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Marmalade
Wed 10-Mar-10
10:30 am
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brightspark
Wilts

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What about the 'gateau' flour - isn't that self-raising?

Smile

Women are like tea bags. . .
you never know how strong they are
until they're in hot water.
- Eleanor Roosevelt -
Wed 10-Mar-10
10:42 am
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brightspark
Wilts

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yes, I've just posted it on my blog 🙂

http://www.larecettedujour.org/2010/03/luscious-le.....e-cake.php

The photo's not very good, but the cake was 🙂


Brill - thanks Veronica - you're a star Star  Star  or two .......

Big_Hug

Women are like tea bags. . .
you never know how strong they are
until they're in hot water.
- Eleanor Roosevelt -
Wed 10-Mar-10
10:42 am
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veronica
France

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no idea -- I've never paid the extra for it 🙂 I thought it was just a different type, finer or something.

Wed 10-Mar-10
4:25 pm
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mutley
Didcot/uk

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I think it is called a mousepad, As in where mice hang out ?

Looks like the keypad that Mutley somethimes uses.   somethimes...............ABC..... Now look up lol

And my key board plays up ? Whistle Big_LaughBig_LaughBig_Laugh  Zap...........

Wed 10-Mar-10
5:08 pm
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Toffeeapple
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Big_LaughBig_Laugh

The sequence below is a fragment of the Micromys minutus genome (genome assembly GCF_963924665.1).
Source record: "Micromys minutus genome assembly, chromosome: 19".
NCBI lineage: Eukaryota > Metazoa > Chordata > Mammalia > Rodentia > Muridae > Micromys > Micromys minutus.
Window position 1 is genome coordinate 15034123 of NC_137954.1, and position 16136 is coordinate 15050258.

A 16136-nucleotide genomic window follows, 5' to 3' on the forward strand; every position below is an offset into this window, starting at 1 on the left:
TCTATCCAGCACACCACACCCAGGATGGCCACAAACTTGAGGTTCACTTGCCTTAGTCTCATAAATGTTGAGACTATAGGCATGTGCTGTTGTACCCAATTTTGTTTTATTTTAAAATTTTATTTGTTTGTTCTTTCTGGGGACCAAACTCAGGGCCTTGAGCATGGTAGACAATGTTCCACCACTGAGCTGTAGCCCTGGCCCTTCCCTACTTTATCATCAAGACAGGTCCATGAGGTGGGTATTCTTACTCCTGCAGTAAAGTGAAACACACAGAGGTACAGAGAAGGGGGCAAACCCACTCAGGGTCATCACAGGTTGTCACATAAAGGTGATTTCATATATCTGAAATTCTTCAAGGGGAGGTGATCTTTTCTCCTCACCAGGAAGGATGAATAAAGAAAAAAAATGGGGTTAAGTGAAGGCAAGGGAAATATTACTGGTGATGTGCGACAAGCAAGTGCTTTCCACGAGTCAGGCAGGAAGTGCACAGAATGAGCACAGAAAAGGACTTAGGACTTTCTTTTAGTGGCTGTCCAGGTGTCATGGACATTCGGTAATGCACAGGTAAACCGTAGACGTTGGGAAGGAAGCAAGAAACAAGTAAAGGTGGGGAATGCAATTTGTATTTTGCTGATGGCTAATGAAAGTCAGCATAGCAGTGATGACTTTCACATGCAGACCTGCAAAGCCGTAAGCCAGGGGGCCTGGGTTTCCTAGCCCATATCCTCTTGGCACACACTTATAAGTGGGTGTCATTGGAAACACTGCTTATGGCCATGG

I'll try that again!

Wed 10-Mar-10
6:35 pm
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shelley
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veronica said:

Hi Shelley

I never bought SR flour in the UK anyway. I've always just used plain flour and added baking powder (levure chimique). That way you can adjust the amount according to what you are making. As a rule of thumb, one of those ubiquitous pink sachets is enough for 500 g of flour.  For that recipe I used plain flour + 4 tsps BP.


thx veronica!Smile

Beth is going to try the recipe this weekend!

Tue 27-Apr-10
3:12 pm
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paperman
Saxmundham, Suffolk

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I think you are getting off the marmalade !!  being male I am always trying to cut a corner somewhere and this slicing of the peel is a real pain !!  I am using a processor with the thin slicer thingy which seems OK but I still get the odd bit that whizzes round and misses it's date with destiny and I end up then with a whole lot of bits that I slice thinly with a knife. I have tried a mandolin but that is somewhere between useless and dangerous unless you want fresh flesh in with the peel. Am I missing something somewhere or is this slicing thing a pleasure that I have yet to accomodate ?

Following on from the slicing etc. I tend to put the lot together with the juice and some water into the slow cooker to soften over night or during the day whilst I am at work, I find it is more reliable than just soaking especially with lime peel which seems to have the consistency of shoe leather. Is this what others do ?